Harry Cresswell

Building a dynamic navigation component with Gatsby and Sanity

In a previous post I wrote about building a navigation schema in Sanity.

In this one we’ll look at how to query the data from the schema we created in that post and render it inside a React component, using the popular static site generator Gatsby. If you haven’t done so already, then head back and read the previous article to build out your schema, before continuing with this one.

Styling the navigation falls outside the scope of the article, but I might cover it in a later one. Instead, our primary concern is learning how to consume the data we’ve added to Sanity Studio and render it in a Gatsby powered website.

Before we begin it’s worth mentioning exactly what I mean when I say “dynamic navigation”. A dynamic navigation in this case is essentially just a list of links which haven’t been hard coded directly into the component. Instead, a content admin will have the power to make changes to the navigation on the front-end via Sanity studio, just like any other piece of content. And they can do this whenever they like, adding and removing links as they wish.

Ok, let’s get going.

Where we’re at with Sanity and Gatsby #

I assume you already have a Gatsby project set up and you have the gatsby-source-sanity installed. If you haven’t done this yet you can find out how to do it in Setting up a Gatsby project with Sanity.

At this point you should also have a Sanity studio project set up, if you haven’t head over to Starting a new Sanity project for more.

Finally, make sure you create your navigation schema in Sanity before continuing, without it you’ll struggle to make progress.

Adding navigation content in Sanity Studio #

The first thing we need to do is add some data in Sanity using our new navigation schema. That way we’ll have some data to consume in our Gatsby website. We’re going to create two navigations; one to dislay in the header of our website and one to display in the footer.

If everything is set up as per the previous article then you should see ‘Navigation‘ listed in the content panel on the left hand side of your Sanity project.

Inside the Navigation content type, create a new naviation by clicking the plus button to the right of the title in the middle column.

Give your new navigation a name and an id. Make sure you create a memorable name. I’ll use ‘Header nav’ and make sure the id reflects the name. Your id should be lowercase with words separated by a dash. For example, header-nav.

Now we’re ready to add some navigation items. Add the text you want to show as the link on the front-end and the link url to the page. If it’s not entirely obvious the link url is the URL you want to link the text to. Be sure to check ‘Content is from an external source’ if the page is external. In other words, if it’s not a page on your Gatsby site.

Once you are happy with your navigation items hit publish to save your new navigation.

Now follow the exact same steps to create your footer navigation. Replacing “Header” in the name and id with ”Footer”.

Deploy the graphQL API #

Once you’ve added your navigation content to Sanity you’ll need to deploy the GraphQL API. This is so the data can be consumed inside your Gatsby project.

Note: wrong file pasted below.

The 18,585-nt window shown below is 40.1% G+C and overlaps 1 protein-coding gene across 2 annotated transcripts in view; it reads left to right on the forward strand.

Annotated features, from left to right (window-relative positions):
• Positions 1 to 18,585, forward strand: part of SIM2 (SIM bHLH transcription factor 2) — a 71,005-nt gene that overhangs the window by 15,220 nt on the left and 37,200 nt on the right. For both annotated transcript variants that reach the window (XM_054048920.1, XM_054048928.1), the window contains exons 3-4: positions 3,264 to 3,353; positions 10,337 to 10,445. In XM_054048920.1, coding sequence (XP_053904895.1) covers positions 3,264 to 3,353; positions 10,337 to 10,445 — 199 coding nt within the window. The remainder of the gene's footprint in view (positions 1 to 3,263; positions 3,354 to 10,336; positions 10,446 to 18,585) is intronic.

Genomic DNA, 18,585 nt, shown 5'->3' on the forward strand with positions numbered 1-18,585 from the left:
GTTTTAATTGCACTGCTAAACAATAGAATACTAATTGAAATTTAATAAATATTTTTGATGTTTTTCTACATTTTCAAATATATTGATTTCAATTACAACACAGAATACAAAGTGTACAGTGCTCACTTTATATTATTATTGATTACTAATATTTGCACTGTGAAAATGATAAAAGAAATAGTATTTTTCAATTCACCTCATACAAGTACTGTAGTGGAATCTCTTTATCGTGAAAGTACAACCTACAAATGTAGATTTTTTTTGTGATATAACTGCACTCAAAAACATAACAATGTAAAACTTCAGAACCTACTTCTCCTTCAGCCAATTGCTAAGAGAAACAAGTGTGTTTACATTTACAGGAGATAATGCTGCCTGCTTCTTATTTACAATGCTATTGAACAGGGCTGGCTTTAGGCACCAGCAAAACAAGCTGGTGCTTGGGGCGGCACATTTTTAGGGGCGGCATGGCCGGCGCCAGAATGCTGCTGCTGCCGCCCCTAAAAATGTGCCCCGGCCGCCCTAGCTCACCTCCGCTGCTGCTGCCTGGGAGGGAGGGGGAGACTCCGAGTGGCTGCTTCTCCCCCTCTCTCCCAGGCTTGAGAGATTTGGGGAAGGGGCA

If you’re doing this on a live site then this step will happen during the build process, however whilst working locally on a development project you will need to deploy the API manually.

We can do that by running the following from the command line, from inside our Sanity Studio project:

sanity graphql deploy

Check out my notes for more on deploying a GraphQL API for a Sanity project.

If you are having issues with this step then make sure you read the docs on breaking changes between API generations. This could be the source of your problem.

If all went well and you successfully deployed a GraphQL API, then your data from Sanity is now ready to be consumed inside your Gatsby project.

Query a sanity API and filter the results #

Start your Gatsby server and head to GraphiQL by opening http://localhost:8000/___graphql in a browser.

In the GraphiQL Explorer you should find that allSanityNav is now available to query.

Click allSanityNav to start building your query. Next we’ll want to set up a filter on the query to target the specific data we want to return in a content type.

For our header navigation we’ll want to filter either the id or the title as seen in the example below. Click the eq: (or equals parameter) and type the name. The name must match the title exactly, so be aware of the case you’ve used in Sanity. I’ve used Title case so I’ve written “Header Nav”.

Now you’re ready to include the nodes in your query. Make sure you include everything from your schema.

query HeaderNav {
  headernav: allSanityNav(filter: { title: { eq: "Header Nav" } }) {
    edges {
      node {
        navItems {
          text
          _key
          navItemUrl {
            linkUrl
            externalContent
          }
        }
      }
    }
  }
}

Follow the exact same steps for your footer navigation, this time filtering the title or id of your footer nav.

query FooterNav {
  footernav: allSanityNav(filter: { title: { eq: "Footer Nav" } }) {
    edges {
      node {
        navItems {
          text
          _key
          navItemUrl {
            linkUrl
            externalContent
          }
        }
      }
    }
  }
}

The final thing to do is wrap both queries in a const variable so we can drop both queries into our Gatsby site and access the data from inside our component.

Our header code now looks like this:

const HEADER_QUERY = graphql`
  query HeaderNav {
    headernav: allSanityNav(filter: { title: { eq: "Header Nav" } }) {
      edges {
        node {
          navItems {
            text
            _key
            navItemUrl {
              linkUrl
              externalContent
            }
          }
        }
      }
    }
  }
`;

Our footer code now looks like this:

const FOOTER_QUERY = graphql`
  query FooterNav {
    footernav: allSanityNav(filter: { title: { eq: "Footer Nav" } }) {
      edges {
        node {
          navItems {
            text
            _key
            navItemUrl {
              linkUrl
              externalContent
            }
          }
        }
      }
    }
  }
`;

Now we’re ready to build each component and use the queries.

Render the navigation in a component #

It probably makes sense to render our navigation for the header in a header component. If you don’t have one yet then create a new file in your components folder and name it header.js.